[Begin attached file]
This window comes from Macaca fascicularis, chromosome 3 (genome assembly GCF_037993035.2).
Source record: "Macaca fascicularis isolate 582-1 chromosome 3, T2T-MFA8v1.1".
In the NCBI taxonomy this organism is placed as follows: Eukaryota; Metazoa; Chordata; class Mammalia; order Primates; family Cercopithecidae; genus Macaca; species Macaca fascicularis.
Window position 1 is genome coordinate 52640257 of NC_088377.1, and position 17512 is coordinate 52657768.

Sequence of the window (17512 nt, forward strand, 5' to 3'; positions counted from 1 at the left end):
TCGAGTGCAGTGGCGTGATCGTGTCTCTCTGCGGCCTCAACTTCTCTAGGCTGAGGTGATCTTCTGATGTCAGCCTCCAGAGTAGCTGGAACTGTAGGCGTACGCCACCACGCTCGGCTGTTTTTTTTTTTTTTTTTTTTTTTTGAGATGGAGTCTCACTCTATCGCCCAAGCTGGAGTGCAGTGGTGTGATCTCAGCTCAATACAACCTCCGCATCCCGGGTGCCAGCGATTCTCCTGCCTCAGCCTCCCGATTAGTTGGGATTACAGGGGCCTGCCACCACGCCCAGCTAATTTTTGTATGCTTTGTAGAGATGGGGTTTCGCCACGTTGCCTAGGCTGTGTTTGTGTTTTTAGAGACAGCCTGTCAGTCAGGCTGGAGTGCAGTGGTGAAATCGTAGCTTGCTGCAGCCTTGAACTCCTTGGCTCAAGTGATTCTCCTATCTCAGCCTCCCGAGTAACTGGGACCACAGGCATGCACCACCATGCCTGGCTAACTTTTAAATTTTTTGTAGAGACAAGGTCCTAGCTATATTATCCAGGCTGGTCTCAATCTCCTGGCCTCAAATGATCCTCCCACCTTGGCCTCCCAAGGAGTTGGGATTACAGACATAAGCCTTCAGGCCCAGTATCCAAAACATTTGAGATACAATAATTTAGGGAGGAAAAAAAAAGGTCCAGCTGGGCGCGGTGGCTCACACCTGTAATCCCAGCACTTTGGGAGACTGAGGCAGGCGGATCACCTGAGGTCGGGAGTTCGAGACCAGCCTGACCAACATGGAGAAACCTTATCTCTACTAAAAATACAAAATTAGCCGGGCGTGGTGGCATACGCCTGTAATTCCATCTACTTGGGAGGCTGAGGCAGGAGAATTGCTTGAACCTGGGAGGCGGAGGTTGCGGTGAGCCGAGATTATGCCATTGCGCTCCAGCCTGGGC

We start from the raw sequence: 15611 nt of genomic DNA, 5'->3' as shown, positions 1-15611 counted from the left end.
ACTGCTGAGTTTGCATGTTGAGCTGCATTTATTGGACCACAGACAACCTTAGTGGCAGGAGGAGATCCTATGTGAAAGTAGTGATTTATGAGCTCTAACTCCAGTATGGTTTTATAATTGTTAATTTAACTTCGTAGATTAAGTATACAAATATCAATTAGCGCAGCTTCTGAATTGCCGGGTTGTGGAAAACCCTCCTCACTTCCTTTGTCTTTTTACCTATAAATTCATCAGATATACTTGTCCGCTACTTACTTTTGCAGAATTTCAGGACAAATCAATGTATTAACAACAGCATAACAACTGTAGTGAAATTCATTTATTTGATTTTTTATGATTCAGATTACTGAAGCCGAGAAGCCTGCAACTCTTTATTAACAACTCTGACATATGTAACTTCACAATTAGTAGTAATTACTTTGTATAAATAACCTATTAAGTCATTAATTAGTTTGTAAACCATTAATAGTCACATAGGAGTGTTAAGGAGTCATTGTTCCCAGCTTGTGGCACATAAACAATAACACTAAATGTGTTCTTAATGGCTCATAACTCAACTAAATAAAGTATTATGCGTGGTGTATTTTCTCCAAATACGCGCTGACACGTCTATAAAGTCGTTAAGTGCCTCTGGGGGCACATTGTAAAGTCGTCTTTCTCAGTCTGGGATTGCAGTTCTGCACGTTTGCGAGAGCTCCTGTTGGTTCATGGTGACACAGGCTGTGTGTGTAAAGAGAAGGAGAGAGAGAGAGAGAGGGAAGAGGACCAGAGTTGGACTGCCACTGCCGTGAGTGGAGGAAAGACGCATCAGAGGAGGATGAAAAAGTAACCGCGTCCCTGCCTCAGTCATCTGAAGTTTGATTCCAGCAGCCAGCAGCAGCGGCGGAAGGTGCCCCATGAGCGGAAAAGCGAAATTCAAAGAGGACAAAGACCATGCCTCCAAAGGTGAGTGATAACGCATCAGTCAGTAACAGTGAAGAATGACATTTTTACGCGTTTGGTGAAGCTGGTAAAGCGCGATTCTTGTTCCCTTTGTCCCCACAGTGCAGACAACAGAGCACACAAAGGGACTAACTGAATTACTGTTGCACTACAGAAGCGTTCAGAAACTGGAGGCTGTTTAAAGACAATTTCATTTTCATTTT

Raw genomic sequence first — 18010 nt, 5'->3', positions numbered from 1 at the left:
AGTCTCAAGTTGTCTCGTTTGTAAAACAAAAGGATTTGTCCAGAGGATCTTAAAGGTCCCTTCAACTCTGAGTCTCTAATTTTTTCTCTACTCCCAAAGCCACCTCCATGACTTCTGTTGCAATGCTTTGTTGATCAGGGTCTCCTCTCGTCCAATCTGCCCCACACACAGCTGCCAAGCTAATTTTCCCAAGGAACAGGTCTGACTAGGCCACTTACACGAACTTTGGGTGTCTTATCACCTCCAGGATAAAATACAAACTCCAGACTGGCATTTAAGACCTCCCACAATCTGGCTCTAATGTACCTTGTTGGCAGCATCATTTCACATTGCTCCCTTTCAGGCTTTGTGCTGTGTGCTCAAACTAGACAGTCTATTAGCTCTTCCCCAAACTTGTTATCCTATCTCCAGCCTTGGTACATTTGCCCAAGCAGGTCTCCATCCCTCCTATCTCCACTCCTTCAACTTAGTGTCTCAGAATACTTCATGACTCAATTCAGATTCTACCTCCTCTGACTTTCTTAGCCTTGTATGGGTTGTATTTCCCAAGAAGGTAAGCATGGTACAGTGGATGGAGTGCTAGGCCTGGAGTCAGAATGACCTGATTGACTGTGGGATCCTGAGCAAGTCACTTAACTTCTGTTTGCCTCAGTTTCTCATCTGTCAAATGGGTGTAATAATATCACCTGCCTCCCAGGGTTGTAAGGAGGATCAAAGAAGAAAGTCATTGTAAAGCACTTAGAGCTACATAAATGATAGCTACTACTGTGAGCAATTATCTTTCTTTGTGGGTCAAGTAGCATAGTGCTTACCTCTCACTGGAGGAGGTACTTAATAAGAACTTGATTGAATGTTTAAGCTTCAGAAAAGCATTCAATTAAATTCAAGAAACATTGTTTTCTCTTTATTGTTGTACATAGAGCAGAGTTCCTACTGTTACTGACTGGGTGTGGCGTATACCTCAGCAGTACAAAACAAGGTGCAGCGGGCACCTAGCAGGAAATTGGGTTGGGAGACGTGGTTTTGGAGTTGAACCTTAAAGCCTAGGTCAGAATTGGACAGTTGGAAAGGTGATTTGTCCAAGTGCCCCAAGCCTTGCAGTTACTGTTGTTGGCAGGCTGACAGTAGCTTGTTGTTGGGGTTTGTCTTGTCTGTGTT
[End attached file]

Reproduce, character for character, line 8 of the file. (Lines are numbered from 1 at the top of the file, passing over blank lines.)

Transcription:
ACTGCTGAGTTTGCATGTTGAGCTGCATTTATTGGACCACAGACAACCTTAGTGGCAGGAGGAGATCCTATGTGAAAGTAGTGATTTATGAGCTCTAACTCCAGTATGGTTTTATAATTGTTAATTTAACTTCGTAGATTAAGTATACAAATATCAATTAGCGCAGCTTCTGAATTGCCGGGTTGTGGAAAACCCTCCTCACTTCCTTTGTCTTTTTACCTATAAATTCATCAGATATACTTGTCCGCTACTTACTTTTGCAGAATTTCAGGACAAATCAATGTATTAACAACAGCATAACAACTGTAGTGAAATTCATTTATTTGATTTTTTATGATTCAGATTACTGAAGCCGAGAAGCCTGCAACTCTTTATTAACAACTCTGACATATGTAACTTCACAATTAGTAGTAATTACTTTGTATAAATAACCTATTAAGTCATTAATTAGTTTGTAAACCATTAATAGTCACATAGGAGTGTTAAGGAGTCATTGTTCCCAGCTTGTGGCACATAAACAATAACACTAAATGTGTTCTTAATGGCTCATAACTCAACTAAATAAAGTATTATGCGTGGTGTATTTTCTCCAAATACGCGCTGACACGTCTATAAAGTCGTTAAGTGCCTCTGGGGGCACATTGTAAAGTCGTCTTTCTCAGTCTGGGATTGCAGTTCTGCACGTTTGCGAGAGCTCCTGTTGGTTCATGGTGACACAGGCTGTGTGTGTAAAGAGAAGGAGAGAGAGAGAGAGAGGGAAGAGGACCAGAGTTGGACTGCCACTGCCGTGAGTGGAGGAAAGACGCATCAGAGGAGGATGAAAAAGTAACCGCGTCCCTGCCTCAGTCATCTGAAGTTTGATTCCAGCAGCCAGCAGCAGCGGCGGAAGGTGCCCCATGAGCGGAAAAGCGAAATTCAAAGAGGACAAAGACCATGCCTCCAAAGGTGAGTGATAACGCATCAGTCAGTAACAGTGAAGAATGACATTTTTACGCGTTTGGTGAAGCTGGTAAAGCGCGATTCTTGTTCCCTTTGTCCCCACAGTGCAGACAACAGAGCACACAAAGGGACTAACTGAATTACTGTTGCACTACAGAAGCGTTCAGAAACTGGAGGCTGTTTAAAGACAATTTCATTTTCATTTT